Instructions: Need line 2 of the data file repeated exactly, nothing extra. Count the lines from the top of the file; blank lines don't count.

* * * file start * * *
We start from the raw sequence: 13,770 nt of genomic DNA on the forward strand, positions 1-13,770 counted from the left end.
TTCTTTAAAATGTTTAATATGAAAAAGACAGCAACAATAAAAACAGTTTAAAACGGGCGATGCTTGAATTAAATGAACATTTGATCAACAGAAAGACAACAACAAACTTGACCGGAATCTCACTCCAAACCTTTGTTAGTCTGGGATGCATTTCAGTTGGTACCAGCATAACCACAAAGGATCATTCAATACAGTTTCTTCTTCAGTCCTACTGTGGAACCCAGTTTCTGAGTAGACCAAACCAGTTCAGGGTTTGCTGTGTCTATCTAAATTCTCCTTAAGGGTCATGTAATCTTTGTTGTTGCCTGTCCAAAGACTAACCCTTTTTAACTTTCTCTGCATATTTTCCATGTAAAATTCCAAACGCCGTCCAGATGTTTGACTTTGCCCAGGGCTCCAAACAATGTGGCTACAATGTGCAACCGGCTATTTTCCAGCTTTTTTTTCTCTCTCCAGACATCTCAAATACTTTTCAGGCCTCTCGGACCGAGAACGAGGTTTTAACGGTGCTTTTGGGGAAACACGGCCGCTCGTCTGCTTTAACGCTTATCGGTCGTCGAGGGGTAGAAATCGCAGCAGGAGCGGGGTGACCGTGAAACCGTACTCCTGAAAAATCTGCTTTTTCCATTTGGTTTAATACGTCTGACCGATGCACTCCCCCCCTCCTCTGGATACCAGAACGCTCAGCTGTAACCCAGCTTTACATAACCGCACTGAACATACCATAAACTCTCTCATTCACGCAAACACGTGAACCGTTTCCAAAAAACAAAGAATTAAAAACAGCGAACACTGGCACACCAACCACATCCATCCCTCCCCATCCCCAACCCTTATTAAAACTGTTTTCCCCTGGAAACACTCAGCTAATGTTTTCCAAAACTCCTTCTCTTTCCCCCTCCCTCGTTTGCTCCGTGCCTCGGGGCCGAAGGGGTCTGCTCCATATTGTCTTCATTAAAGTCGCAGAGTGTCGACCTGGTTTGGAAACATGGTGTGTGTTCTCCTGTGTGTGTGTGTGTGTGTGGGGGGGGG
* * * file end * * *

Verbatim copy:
TTCTTTAAAATGTTTAATATGAAAAAGACAGCAACAATAAAAACAGTTTAAAACGGGCGATGCTTGAATTAAATGAACATTTGATCAACAGAAAGACAACAACAAACTTGACCGGAATCTCACTCCAAACCTTTGTTAGTCTGGGATGCATTTCAGTTGGTACCAGCATAACCACAAAGGATCATTCAATACAGTTTCTTCTTCAGTCCTACTGTGGAACCCAGTTTCTGAGTAGACCAAACCAGTTCAGGGTTTGCTGTGTCTATCTAAATTCTCCTTAAGGGTCATGTAATCTTTGTTGTTGCCTGTCCAAAGACTAACCCTTTTTAACTTTCTCTGCATATTTTCCATGTAAAATTCCAAACGCCGTCCAGATGTTTGACTTTGCCCAGGGCTCCAAACAATGTGGCTACAATGTGCAACCGGCTATTTTCCAGCTTTTTTTTCTCTCTCCAGACATCTCAAATACTTTTCAGGCCTCTCGGACCGAGAACGAGGTTTTAACGGTGCTTTTGGGGAAACACGGCCGCTCGTCTGCTTTAACGCTTATCGGTCGTCGAGGGGTAGAAATCGCAGCAGGAGCGGGGTGACCGTGAAACCGTACTCCTGAAAAATCTGCTTTTTCCATTTGGTTTAATACGTCTGACCGATGCACTCCCCCCCTCCTCTGGATACCAGAACGCTCAGCTGTAACCCAGCTTTACATAACCGCACTGAACATACCATAAACTCTCTCATTCACGCAAACACGTGAACCGTTTCCAAAAAACAAAGAATTAAAAACAGCGAACACTGGCACACCAACCACATCCATCCCTCCCCATCCCCAACCCTTATTAAAACTGTTTTCCCCTGGAAACACTCAGCTAATGTTTTCCAAAACTCCTTCTCTTTCCCCCTCCCTCGTTTGCTCCGTGCCTCGGGGCCGAAGGGGTCTGCTCCATATTGTCTTCATTAAAGTCGCAGAGTGTCGACCTGGTTTGGAAACATGGTGTGTGTTCTCCTGTGTGTGTGTGTGTGTGTGGGGGGGGG